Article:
The U.S. Justice Department sued AMR (the parent company of American Airlines) and US Airways to try and block the pending merger.
What’s different is that it defies recent department policy allowing airlines to combine forces with little resistance, the Wall Street Journal reported:
The Justice Department filed suit Tuesday to block the merger of American Airlines’ parent corporation, AMR Corp., and US Airways Group Inc., saying the deal would hurt competition after a wave of airline consolidation in recent years.
“This transaction would result in consumers paying the price—in higher airfares, higher fees and fewer choices,” said Attorney General Eric Holder in a statement.
Over the past decade, Washington has put up little resistance to airline mergers, but the lawsuit said the combination of American and US Airways would go too far and result in four airlines controlling more than 80% of the U.S. commercial air-travel market.
American and US Airways compete directly on more than 1,000 routes where one or both offer connecting service, the government said. The government’s suit says the vast majority of domestic airline routes are already highly concentrated.
The New York Times reported the Justice Department claims that if the merger were to go through, it would give four carriers control of 80 percent of the U.S. market:
After approving a series of mergers between the nation’s airlines in recent years, the Justice Department’s decision came as a surprise to both carriers, who had expressed confidence the deal would go through with only a few changes. Antitrust regulators had not challenged an airline merger since the planned tie-up between United Airlines and US Airways in 2001.
Since then, Delta Air Lines merged with Northwest Airlines, United merged with Continental, and Southwest merged with AirTran.
In recent years, however, consumer groups and some economists have warned that the wave of consolidation in the airline sector had contributed to higher airfares and less choice for consumers.
“Today’s action proves our determination to fight for the best interests of consumers by ensuring robust competition in the marketplace,” said Eric H. Holder Jr., the United States attorney general.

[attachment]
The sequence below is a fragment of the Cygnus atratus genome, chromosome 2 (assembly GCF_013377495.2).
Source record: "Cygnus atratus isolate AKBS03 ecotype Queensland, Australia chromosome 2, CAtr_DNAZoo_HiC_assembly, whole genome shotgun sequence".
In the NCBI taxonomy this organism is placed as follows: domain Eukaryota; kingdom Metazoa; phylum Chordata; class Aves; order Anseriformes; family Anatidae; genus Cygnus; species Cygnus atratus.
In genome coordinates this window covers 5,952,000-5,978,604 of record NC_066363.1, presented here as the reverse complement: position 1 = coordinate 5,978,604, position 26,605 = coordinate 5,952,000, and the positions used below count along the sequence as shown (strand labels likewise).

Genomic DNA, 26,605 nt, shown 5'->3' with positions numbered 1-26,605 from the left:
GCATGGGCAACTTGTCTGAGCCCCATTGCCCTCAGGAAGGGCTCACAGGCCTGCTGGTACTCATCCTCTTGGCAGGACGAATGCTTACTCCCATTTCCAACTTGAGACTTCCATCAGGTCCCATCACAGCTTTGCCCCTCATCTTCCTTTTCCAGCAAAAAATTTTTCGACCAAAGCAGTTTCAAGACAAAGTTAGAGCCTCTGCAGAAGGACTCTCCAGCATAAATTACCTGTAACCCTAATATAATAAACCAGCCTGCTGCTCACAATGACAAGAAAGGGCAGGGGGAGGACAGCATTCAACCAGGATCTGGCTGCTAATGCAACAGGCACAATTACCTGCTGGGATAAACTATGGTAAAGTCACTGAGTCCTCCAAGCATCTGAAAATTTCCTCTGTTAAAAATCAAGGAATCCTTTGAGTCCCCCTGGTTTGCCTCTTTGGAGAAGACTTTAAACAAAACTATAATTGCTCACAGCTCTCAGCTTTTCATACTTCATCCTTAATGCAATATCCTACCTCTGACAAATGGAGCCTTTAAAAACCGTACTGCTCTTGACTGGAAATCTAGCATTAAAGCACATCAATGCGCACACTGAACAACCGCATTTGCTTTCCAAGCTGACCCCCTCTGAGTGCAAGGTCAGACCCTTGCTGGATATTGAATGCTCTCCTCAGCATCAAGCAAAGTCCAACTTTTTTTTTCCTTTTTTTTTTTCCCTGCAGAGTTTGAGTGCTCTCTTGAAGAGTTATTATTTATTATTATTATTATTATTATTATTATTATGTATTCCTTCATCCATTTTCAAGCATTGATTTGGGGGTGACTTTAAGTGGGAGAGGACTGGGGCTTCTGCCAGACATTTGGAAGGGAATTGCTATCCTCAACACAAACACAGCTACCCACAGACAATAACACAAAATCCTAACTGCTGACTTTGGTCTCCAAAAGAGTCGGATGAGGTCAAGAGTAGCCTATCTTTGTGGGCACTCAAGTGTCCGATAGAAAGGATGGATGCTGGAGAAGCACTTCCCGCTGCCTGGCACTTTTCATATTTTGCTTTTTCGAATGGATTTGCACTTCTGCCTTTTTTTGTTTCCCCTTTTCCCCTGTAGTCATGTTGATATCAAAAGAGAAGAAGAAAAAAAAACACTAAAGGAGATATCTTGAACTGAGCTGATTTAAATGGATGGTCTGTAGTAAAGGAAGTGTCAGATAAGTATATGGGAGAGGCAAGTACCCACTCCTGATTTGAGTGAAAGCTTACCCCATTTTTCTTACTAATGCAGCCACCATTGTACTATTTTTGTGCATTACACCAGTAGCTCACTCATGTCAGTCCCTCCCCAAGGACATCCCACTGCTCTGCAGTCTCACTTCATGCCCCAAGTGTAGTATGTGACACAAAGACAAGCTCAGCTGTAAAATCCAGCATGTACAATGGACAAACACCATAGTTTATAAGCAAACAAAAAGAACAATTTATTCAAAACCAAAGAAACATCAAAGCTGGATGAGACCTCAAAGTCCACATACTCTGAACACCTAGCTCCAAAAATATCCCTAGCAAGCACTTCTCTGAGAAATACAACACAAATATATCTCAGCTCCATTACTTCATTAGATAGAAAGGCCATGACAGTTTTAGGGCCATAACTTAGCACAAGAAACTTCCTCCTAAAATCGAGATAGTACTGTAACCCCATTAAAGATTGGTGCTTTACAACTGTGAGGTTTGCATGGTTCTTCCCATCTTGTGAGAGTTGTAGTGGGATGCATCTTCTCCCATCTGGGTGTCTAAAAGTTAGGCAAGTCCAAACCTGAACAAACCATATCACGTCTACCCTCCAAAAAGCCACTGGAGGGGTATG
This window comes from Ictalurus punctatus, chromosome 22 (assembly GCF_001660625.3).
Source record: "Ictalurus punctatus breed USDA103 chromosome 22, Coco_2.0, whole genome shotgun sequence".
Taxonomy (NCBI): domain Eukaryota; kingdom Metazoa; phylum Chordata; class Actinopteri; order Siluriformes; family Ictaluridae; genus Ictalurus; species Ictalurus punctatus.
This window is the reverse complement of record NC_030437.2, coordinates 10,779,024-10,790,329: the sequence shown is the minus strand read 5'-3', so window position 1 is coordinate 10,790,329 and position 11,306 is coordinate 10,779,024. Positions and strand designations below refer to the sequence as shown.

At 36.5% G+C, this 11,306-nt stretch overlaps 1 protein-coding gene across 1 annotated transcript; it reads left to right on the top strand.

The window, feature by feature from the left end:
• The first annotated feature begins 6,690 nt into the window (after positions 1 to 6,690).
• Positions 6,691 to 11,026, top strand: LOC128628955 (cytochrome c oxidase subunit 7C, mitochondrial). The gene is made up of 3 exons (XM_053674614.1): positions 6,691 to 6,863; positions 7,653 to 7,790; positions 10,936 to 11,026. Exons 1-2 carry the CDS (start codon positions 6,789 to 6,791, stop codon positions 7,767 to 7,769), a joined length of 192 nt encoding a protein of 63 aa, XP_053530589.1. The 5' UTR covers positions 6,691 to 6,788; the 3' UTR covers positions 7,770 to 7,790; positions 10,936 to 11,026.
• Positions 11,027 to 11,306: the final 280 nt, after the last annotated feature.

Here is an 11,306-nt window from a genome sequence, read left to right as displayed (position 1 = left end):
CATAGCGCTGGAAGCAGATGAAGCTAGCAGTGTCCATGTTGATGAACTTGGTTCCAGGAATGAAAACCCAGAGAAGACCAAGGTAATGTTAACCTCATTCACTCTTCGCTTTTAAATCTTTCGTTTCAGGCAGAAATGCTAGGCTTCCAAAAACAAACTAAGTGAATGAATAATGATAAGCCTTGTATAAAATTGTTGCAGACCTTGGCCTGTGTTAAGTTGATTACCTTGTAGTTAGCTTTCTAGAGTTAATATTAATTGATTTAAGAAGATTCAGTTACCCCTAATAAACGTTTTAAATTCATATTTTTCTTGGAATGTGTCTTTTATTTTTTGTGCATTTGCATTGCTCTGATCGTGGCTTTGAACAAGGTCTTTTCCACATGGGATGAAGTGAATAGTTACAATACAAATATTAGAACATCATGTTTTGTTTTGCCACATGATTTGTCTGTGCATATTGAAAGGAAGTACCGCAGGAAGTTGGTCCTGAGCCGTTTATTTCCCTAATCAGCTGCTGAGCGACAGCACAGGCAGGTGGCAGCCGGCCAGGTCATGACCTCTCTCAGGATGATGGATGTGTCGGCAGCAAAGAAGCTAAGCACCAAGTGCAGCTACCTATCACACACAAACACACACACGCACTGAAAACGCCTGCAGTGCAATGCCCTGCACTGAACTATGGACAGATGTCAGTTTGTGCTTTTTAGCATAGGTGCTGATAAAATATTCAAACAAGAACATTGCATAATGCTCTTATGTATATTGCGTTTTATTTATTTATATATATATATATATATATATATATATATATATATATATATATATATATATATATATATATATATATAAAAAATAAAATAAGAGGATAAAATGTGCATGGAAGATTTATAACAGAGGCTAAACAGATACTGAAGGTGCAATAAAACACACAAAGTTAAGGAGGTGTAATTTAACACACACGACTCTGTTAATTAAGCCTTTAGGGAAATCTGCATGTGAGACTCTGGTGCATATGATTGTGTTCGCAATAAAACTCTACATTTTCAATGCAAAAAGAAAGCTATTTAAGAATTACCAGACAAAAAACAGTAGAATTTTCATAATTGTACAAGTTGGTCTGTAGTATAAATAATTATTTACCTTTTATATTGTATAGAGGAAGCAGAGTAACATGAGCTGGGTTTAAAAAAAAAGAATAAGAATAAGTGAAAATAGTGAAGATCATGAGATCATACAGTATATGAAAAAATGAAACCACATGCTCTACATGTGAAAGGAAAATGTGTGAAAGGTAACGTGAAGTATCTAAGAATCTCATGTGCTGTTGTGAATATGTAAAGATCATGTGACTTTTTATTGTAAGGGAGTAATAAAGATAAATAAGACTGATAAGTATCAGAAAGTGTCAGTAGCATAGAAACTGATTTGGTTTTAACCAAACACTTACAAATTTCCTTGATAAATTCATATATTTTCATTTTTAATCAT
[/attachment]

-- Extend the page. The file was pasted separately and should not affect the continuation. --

The civil antitrust lawsuit was filed in the United States District Court for the District of Columbia to challenge the planned deal.
The Justice Department said the vast majority of domestic airline routes were already highly concentrated. A merger of American and US Airways, it said, would result in four airlines controlling more than 80 percent of the United States market for commercial air travel.
The Bloomberg story added these details about why the Justice Department thought the merger illegal, including lack of completion for Washington, D.C. passengers:
Direct competition by American and US Airways would be eliminated on nonstop service on 17 domestic routes generating about $2 billion in annual industrywide revenue, creating “strong incentives for the merged airline to reduce capacity and raise fares,” the U.S. complaint stated.
The lawsuit comes just 48 hours before AMR was set to go to U.S. Bankruptcy Court in Manhattan to ask Judge Sean Lane to confirm its reorganization plan. Lane probably will delay the confirmation hearing until late September or early October, said Anthony Sabino, a specialist in airline bankruptcy who teaches law at St. John’s University in New York.
The late maneuver stunned analysts and investors, triggering a selloff that dragged the 10-carrier Bloomberg U.S. Airlines Index down 5.7 percent for the biggest decline since April. US Airways fell the most, tumbling 13 percent to $16.36.
A merged American would become the world’s largest airline by traffic, topping United Continental Holdings Inc.’s United, and would be able to raise ticket prices without risk of being undercut by competitors, the Justice Department said.
“Passengers to and from the Washington, D.C., area are likely to be particularly hurt,” the agency said in the complaint. US Airways now has 55 percent of the takeoff and landing slots at Washington’s Reagan Airport, a proportion that would rise to 69 percent under the merger, the Justice Department said.
“That’s the kind of thing that’s going to be Item A on the action list” for antitrust regulators, Sabino said.
Routes from Dallas-Fort Worth International Airport, American’s home hub, and Charlotte, a US Airways hub, were among those cited in the Justice Department complaint as among those where “the merger is presumptively illegal.”
It seems that all the consolidation in the past few years is hurting this deal. As fewer carriers cover routes, price inflation does seem to be a legitimate concern. The Wall Street Journal story had sections with employee memos where executives of both firms expressed confidence the merger would go through. Here’s hoping the courts move quickly to make a decision, especially since a bankruptcy plan hinges on the outcome.